Gamma ray-induced glial activation and neuronal loss occur before the delayed onset of brain necrosis

Baixuan He, Xia Wang, Yong He, Honghong Li, Yuhua Yang, Zhongshan Shi, Qiang Liu, Minyi Wu, Haohui Sun, Jiatian Xie, Zhan Zhang, Pei Yu, Jingru Jiang, Jinping Cheng, Jinqing Yang, Yi Li, Wei Jye Lin, Yamei Tang, Xicheng Wang

Research output: Contribution to journalArticlepeer-review

11 Scopus citations


Radiotherapy is one of the most effective treatments for head and neck tumors. However, delayed radiation-induced brain necrosis (RN) remains a serious issue due to the lack of satisfying prevention and effective treatment. The pathological role of radiation in the delayed onset of brain necrosis is still largely unknown, and the traditional animal model of whole brain irradiation, although being widely used, does not produce reliable and localized brain necrosis mimicking clinical features of RN. In this study, we demonstrated a successful RN mouse model using optimized gamma knife irradiation in male C57BL/6 mice. On the premise that brain necrosis started to appear at 6 weeks postirradiation in our RN model, as confirmed by both MRI and histopathological examinations, we systematically examined different time points before the onset of RN for the histopathological changes and biochemical indicators. Our initial results demonstrated that in the ipsilateral hemisphere of the irradiated brains, a significant decrease in neuronal numbers that occurred at 4 weeks and a sustained increase in TNF-α, iNOS, and other inflammatory cytokines beginning at 1-week postirradiation. Changes of cell morphology and cell numbers of both microglia and astrocytes occurred as early as 1-week postirradiation, and intervention by bevacizumab administration resulted in reduced microglia activation and reduction of radiation-induced lesion volume, indicating that chronic glial activation may result in subsequent elevation of inflammatory factors, which led to the delayed onset of neuronal loss and brain necrosis. Since C57BL/6 is the most widely used strain of genetic engineered mouse model, our data provide an invaluable platform for the mechanistic study of RN pathogenesis, identification of potential imaging and biological biomarkers, and the development of therapeutic treatment for the disease.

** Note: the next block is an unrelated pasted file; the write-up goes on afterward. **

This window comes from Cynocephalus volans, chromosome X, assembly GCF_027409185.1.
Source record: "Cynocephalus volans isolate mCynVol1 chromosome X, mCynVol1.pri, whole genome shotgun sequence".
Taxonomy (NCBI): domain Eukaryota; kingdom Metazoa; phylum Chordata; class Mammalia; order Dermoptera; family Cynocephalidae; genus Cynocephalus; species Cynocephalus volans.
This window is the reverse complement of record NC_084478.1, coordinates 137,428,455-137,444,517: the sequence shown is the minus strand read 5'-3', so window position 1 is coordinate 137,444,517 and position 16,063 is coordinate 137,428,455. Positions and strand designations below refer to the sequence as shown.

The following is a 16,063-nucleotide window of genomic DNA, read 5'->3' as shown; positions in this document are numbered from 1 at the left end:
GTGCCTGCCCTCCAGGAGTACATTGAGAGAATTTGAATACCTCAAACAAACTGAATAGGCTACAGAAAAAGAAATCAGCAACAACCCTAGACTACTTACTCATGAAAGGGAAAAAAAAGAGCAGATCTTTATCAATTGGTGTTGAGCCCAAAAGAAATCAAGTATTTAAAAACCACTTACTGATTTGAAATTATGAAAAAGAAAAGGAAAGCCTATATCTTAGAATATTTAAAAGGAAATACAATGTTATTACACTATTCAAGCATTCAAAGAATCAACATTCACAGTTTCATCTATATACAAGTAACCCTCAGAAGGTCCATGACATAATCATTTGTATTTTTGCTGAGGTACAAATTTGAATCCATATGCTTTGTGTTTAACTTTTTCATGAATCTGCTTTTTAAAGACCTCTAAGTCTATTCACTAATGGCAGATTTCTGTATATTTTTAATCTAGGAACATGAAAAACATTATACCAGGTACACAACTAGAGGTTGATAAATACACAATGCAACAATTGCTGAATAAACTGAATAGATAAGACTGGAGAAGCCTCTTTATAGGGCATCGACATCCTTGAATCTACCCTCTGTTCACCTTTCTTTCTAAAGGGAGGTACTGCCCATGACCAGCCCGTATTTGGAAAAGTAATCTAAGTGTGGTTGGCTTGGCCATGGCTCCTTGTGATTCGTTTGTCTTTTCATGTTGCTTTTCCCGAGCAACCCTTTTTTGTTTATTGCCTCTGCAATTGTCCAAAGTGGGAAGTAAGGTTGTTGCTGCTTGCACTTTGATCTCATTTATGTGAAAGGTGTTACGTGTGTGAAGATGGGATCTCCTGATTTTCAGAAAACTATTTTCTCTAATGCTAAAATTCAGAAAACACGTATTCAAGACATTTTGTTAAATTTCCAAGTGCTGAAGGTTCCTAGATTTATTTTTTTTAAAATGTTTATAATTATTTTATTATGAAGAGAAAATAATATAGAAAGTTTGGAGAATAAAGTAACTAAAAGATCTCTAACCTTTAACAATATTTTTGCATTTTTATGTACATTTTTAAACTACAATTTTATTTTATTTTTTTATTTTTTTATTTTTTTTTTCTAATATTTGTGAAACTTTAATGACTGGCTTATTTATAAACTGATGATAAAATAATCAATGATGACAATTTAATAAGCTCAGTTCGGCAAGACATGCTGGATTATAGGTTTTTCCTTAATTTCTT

Original languageEnglish
Pages (from-to)13361-13375
Number of pages15
JournalFASEB Journal
Issue number10
StatePublished - 1 Oct 2020
Externally publishedYes


  • gamma ray
  • glial activation
  • inflammatory cytokine
  • radiation-induced brain necrosis


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